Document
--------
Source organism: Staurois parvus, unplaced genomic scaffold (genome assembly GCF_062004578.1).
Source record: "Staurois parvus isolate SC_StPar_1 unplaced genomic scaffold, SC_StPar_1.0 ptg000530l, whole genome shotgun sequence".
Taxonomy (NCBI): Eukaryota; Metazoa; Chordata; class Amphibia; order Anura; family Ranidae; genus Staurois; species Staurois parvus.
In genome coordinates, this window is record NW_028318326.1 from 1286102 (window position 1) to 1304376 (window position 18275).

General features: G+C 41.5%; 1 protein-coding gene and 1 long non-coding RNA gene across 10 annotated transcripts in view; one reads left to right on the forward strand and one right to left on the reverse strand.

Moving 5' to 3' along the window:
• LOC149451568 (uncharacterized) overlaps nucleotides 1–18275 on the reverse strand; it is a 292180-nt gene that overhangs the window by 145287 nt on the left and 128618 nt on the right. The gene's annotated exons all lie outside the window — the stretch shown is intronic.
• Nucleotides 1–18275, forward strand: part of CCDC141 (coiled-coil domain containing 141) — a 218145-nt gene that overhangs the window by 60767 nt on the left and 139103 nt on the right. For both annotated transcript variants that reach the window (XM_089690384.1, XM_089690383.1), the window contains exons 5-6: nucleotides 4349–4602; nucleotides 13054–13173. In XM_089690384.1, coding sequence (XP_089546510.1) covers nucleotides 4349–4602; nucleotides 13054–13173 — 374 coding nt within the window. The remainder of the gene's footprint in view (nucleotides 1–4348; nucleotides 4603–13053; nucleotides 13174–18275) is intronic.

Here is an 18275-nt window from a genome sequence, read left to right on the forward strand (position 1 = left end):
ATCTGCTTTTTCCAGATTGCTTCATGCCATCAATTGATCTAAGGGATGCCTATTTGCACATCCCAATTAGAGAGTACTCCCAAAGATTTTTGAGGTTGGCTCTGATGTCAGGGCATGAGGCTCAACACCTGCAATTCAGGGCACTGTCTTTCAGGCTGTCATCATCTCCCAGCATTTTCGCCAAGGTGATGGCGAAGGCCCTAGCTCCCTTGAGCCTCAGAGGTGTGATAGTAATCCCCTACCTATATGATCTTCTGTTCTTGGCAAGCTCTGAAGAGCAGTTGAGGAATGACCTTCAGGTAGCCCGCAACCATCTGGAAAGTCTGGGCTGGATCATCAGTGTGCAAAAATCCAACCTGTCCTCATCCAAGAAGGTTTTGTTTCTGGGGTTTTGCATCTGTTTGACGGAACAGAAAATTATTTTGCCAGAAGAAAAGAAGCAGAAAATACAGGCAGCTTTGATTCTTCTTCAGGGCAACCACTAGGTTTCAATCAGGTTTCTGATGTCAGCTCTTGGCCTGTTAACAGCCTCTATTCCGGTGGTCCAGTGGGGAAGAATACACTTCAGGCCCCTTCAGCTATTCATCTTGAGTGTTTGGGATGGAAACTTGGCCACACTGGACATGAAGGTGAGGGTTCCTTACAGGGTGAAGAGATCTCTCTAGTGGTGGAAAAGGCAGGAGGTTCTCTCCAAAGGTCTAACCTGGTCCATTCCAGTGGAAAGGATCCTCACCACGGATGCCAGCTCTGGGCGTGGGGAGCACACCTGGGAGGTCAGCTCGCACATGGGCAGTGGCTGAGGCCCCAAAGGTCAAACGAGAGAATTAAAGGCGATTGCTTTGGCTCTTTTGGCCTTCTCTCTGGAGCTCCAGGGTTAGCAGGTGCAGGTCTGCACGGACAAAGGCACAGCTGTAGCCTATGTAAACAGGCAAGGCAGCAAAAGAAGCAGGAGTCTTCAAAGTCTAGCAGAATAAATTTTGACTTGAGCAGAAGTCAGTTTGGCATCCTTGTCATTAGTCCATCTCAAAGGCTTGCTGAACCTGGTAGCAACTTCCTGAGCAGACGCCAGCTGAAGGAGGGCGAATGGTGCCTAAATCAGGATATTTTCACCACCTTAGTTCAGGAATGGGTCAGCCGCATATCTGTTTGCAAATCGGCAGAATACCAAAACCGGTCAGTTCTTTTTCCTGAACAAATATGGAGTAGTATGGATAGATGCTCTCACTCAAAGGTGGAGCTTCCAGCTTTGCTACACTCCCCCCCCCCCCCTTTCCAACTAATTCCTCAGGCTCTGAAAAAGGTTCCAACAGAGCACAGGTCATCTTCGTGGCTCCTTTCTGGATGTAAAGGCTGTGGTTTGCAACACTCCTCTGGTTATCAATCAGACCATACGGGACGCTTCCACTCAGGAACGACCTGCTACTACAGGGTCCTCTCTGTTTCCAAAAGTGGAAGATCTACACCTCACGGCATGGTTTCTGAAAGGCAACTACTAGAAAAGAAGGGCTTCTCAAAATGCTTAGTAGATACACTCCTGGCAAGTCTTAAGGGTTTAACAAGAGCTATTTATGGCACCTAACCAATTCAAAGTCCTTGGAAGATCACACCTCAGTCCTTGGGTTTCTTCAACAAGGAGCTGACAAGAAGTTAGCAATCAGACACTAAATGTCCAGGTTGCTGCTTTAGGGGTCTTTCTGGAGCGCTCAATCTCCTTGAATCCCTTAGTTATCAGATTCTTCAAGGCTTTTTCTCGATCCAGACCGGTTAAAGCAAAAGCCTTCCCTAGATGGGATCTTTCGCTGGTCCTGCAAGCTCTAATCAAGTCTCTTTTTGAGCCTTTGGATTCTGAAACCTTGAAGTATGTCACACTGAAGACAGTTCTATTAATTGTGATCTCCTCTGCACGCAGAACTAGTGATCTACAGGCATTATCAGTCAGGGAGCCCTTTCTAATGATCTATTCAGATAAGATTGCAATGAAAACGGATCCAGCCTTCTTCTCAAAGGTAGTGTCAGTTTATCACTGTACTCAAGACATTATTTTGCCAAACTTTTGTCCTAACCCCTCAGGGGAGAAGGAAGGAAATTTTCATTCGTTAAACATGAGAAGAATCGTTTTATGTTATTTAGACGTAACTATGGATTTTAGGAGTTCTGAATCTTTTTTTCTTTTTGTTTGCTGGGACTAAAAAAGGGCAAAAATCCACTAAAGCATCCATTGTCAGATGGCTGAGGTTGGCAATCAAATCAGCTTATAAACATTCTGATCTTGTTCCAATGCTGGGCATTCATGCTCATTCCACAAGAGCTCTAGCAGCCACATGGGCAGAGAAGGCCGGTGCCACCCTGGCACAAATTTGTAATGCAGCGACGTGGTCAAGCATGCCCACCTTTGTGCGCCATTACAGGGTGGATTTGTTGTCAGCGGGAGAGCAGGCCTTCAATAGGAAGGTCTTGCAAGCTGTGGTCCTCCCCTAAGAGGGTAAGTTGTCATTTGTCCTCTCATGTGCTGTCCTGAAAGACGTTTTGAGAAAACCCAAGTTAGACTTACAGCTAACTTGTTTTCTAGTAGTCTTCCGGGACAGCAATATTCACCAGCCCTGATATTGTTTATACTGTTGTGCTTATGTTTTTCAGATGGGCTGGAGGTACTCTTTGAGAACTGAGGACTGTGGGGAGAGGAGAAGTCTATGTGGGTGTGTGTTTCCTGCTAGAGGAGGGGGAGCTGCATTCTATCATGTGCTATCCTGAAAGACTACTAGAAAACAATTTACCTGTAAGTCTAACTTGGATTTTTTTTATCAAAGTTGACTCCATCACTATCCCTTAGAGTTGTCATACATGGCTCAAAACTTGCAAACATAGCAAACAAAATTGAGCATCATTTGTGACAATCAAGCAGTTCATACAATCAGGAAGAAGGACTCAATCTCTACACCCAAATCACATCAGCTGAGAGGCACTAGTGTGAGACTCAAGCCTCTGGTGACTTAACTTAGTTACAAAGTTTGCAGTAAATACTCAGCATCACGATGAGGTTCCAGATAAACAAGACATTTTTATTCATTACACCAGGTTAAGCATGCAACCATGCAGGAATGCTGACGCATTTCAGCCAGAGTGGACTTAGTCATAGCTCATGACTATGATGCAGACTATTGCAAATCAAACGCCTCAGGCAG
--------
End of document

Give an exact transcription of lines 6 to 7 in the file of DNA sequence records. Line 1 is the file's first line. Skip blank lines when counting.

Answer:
Moving 5' to 3' along the window:
• LOC149451568 (uncharacterized) overlaps nucleotides 1–18275 on the reverse strand; it is a 292180-nt gene that overhangs the window by 145287 nt on the left and 128618 nt on the right. The gene's annotated exons all lie outside the window — the stretch shown is intronic.